History may be written by the victors, Wolfgang Schivelbusch argues in his provocative new book, but the losers often have the final word. Focusing on three seminal cases of defeat—the South after the Civil War, France in the wake of the Franco-Prussian War, and Germany following World War I—Schivelbusch reveals the complex psychological and cultural responses of vanquished nations to the experience of military defeat.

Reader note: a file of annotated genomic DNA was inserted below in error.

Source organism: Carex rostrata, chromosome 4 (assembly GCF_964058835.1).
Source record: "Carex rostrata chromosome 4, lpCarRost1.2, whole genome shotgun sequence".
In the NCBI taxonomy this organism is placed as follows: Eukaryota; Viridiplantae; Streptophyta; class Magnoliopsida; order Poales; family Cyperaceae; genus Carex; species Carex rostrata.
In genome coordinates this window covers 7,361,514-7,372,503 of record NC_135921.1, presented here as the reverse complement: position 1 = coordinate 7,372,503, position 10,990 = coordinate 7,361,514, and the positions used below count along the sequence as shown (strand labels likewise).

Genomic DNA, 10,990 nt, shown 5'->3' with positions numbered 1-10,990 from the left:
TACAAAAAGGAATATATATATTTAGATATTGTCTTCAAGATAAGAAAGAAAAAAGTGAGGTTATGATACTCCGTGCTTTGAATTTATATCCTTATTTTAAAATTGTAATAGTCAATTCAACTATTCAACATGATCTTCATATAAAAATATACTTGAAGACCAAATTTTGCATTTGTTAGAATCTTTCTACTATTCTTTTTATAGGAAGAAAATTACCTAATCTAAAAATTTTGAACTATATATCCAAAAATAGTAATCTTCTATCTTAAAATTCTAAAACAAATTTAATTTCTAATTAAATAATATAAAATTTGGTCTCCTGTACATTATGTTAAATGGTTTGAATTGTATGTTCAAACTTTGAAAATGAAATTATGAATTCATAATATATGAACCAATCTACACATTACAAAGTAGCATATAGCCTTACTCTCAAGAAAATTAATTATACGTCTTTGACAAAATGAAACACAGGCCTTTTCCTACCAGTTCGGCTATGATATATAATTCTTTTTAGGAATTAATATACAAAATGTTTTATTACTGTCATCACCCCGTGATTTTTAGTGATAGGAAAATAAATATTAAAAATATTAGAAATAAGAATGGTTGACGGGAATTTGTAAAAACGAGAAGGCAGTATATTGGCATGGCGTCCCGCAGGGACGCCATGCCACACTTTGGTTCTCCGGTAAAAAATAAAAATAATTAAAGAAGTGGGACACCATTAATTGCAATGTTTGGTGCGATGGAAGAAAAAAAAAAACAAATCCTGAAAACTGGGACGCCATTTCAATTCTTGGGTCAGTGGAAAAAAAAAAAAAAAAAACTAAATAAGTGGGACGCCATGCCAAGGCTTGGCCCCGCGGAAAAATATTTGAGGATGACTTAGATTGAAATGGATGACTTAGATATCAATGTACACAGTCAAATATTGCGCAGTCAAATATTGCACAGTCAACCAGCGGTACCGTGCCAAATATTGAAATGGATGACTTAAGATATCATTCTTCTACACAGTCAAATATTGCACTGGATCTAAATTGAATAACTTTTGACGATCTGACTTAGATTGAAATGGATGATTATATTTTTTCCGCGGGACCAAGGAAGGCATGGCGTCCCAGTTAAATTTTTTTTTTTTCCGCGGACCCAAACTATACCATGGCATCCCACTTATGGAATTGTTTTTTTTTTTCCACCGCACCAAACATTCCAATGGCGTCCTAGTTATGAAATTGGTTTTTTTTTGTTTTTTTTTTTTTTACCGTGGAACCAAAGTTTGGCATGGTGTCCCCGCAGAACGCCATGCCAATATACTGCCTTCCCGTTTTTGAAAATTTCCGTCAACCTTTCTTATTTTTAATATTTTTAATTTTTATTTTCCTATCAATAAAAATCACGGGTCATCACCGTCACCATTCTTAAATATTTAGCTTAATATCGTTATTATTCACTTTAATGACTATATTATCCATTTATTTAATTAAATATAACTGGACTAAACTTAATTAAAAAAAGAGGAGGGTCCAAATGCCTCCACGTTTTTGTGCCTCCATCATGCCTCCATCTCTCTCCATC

Drawing on reactions from every level of society, Schivelbusch investigates the sixty-year period in which the world moved from regional to global conflagration, and from gentlemanly conduct of war to total mutual destruction. He shows how conquered societies question the foundations of their identities and strive to emulate the victors: the South to become a "better North," the French to militarize their schools on the Prussian model, the Germans to adopt all things American. He charts the losers' paradoxical equation of military failure with cultural superiority as they generate myths to glorify their pasts and explain their losses: the nostalgic "plantation legend" after the collapse of the Confederacy, the new cult of Joan of Arc in vanquished France, the fiction of the stab in the back by "foreign" elements in postwar Germany. From cathartic epidemics of "dance-madness" to the revolutions that so often follow battlefield humiliation, Schivelbusch finds remarkable similarities across cultures.